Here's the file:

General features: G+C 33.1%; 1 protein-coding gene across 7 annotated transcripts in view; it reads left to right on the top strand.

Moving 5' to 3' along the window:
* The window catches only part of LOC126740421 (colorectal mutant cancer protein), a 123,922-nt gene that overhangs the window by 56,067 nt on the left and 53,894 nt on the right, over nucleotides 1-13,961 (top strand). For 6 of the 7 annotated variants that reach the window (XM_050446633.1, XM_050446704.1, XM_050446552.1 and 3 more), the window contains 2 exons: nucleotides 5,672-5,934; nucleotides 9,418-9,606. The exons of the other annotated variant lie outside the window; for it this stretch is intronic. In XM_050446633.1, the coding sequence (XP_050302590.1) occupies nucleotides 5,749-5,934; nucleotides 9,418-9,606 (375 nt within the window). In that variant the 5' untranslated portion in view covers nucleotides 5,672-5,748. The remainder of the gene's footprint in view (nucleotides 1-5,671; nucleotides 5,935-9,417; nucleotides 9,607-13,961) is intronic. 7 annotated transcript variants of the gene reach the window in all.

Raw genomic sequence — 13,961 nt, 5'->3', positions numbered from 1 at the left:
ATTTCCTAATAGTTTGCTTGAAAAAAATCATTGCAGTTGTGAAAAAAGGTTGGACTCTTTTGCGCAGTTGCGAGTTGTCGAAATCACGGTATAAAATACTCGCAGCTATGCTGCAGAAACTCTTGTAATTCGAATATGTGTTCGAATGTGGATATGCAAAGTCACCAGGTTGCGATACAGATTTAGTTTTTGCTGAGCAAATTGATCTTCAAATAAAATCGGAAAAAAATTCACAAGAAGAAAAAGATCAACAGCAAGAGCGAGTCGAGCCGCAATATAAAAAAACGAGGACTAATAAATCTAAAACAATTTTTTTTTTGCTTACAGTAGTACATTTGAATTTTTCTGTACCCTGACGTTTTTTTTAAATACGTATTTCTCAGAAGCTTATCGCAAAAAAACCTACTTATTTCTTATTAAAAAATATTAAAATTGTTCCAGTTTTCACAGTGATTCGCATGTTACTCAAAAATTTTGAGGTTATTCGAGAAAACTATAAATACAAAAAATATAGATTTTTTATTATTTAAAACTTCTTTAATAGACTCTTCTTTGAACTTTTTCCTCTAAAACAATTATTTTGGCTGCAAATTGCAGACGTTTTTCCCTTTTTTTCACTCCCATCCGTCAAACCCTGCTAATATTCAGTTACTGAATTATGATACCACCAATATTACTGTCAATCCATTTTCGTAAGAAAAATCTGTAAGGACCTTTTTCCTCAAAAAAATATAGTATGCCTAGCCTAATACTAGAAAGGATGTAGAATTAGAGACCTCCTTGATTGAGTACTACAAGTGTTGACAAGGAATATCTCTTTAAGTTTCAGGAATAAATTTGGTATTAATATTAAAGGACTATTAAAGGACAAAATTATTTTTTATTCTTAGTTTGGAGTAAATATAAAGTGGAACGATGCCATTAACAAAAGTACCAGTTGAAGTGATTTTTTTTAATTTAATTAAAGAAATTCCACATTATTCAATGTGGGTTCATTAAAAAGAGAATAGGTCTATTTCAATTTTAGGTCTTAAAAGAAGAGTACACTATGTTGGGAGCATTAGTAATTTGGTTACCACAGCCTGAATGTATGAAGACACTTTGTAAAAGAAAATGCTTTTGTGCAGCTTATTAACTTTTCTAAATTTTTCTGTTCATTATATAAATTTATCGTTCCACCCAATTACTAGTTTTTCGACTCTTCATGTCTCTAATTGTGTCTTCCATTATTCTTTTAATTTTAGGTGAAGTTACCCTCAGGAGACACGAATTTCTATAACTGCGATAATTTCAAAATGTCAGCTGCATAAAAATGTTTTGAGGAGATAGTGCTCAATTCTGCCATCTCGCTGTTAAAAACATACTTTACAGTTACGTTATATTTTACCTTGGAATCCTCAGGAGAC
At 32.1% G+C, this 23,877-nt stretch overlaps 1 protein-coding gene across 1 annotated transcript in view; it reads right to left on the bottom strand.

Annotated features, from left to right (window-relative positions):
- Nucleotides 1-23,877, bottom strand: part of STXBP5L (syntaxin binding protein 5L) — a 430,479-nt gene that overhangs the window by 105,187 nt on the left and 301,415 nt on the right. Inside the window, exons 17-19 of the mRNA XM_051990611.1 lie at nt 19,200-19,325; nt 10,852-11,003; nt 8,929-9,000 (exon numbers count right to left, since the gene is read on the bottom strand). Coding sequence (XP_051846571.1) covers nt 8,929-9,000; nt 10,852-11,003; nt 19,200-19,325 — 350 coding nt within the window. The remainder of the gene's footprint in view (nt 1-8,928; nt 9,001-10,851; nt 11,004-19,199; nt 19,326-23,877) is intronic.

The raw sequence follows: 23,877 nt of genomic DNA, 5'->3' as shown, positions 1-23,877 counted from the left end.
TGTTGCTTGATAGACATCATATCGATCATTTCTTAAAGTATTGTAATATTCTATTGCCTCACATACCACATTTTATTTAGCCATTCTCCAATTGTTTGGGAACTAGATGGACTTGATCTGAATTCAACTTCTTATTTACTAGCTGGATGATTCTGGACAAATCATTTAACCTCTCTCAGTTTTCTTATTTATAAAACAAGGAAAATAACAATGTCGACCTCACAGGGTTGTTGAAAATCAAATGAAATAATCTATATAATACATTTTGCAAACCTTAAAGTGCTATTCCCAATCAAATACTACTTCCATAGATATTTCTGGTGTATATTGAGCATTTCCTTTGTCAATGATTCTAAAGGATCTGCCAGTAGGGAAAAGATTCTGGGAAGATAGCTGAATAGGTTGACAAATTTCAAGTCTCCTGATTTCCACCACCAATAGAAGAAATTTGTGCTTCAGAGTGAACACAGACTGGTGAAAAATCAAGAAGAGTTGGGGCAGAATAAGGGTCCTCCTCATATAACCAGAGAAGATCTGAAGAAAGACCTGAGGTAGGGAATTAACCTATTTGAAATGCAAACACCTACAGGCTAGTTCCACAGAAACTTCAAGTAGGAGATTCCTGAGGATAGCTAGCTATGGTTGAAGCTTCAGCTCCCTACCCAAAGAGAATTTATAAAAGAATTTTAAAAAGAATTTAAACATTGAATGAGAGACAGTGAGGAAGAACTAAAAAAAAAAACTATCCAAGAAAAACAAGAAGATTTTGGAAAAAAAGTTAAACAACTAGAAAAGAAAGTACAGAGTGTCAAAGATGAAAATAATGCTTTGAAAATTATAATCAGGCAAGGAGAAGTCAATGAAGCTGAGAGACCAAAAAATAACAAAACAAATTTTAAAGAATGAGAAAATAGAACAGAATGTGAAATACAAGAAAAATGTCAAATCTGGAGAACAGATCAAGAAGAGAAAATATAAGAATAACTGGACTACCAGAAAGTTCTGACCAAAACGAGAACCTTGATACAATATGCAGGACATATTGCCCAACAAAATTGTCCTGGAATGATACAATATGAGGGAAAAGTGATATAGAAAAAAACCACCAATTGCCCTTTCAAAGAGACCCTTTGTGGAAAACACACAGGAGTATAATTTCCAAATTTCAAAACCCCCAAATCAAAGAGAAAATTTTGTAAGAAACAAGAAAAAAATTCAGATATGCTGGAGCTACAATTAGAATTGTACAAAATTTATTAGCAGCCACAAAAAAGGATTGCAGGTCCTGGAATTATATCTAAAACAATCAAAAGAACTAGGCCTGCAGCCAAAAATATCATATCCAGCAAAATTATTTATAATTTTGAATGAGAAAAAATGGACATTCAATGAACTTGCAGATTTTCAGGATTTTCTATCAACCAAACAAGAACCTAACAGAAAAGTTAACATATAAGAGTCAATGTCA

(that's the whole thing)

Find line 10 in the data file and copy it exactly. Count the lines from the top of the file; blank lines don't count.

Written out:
TGTTGCTTGATAGACATCATATCGATCATTTCTTAAAGTATTGTAATATTCTATTGCCTCACATACCACATTTTATTTAGCCATTCTCCAATTGTTTGGGAACTAGATGGACTTGATCTGAATTCAACTTCTTATTTACTAGCTGGATGATTCTGGACAAATCATTTAACCTCTCTCAGTTTTCTTATTTATAAAACAAGGAAAATAACAATGTCGACCTCACAGGGTTGTTGAAAATCAAATGAAATAATCTATATAATACATTTTGCAAACCTTAAAGTGCTATTCCCAATCAAATACTACTTCCATAGATATTTCTGGTGTATATTGAGCATTTCCTTTGTCAATGATTCTAAAGGATCTGCCAGTAGGGAAAAGATTCTGGGAAGATAGCTGAATAGGTTGACAAATTTCAAGTCTCCTGATTTCCACCACCAATAGAAGAAATTTGTGCTTCAGAGTGAACACAGACTGGTGAAAAATCAAGAAGAGTTGGGGCAGAATAAGGGTCCTCCTCATATAACCAGAGAAGATCTGAAGAAAGACCTGAGGTAGGGAATTAACCTATTTGAAATGCAAACACCTACAGGCTAGTTCCACAGAAACTTCAAGTAGGAGATTCCTGAGGATAGCTAGCTATGGTTGAAGCTTCAGCTCCCTACCCAAAGAGAATTTATAAAAGAATTTTAAAAAGAATTTAAACATTGAATGAGAGACAGTGAGGAAGAACTAAAAAAAAAAACTATCCAAGAAAAACAAGAAGATTTTGGAAAAAAAGTTAAACAACTAGAAAAGAAAGTACAGAGTGTCAAAGATGAAAATAATGCTTTGAAAATTATAATCAGGCAAGGAGAAGTCAATGAAGCTGAGAGACCAAAAAATAACAAAACAAATTTTAAAGAATGAGAAAATAGAACAGAATGTGAAATACAAGAAAAATGTCAAATCTGGAGAACAGATCAAGAAGAGAAAATATAAGAATAACTGGACTACCAGAAAGTTCTGACCAAAACGAGAACCTTGATACAATATGCAGGACATATTGCCCAACAAAATTGTCCTGGAATGATACAATATGAGGGAAAAGTGATATAGAAAAAAACCACCAATTGCCCTTTCAAAGAGACCCTTTGTGGAAAACACACAGGAGTATAATTTCCAAATTTCAAAACCCCCAAATCAAAGAGAAAATTTTGTAAGAAACAAGAAAAAAATTCAGATATGCTGGAGCTACAATTAGAATTGTACAAAATTTATTAGCAGCCACAAAAAAGGATTGCAGGTCCTGGAATTATATCTAAAACAATCAAAAGAACTAGGCCTGCAGCCAAAAATATCATATCCAGCAAAATTATTTATAATTTTGAATGAGAAAAAATGGACATTCAATGAACTTGCAGATTTTCAGGATTTTCTATCAACCAAACAAGAACCTAACAGAAAAGTTAACATATAAGAGTCAATGTCA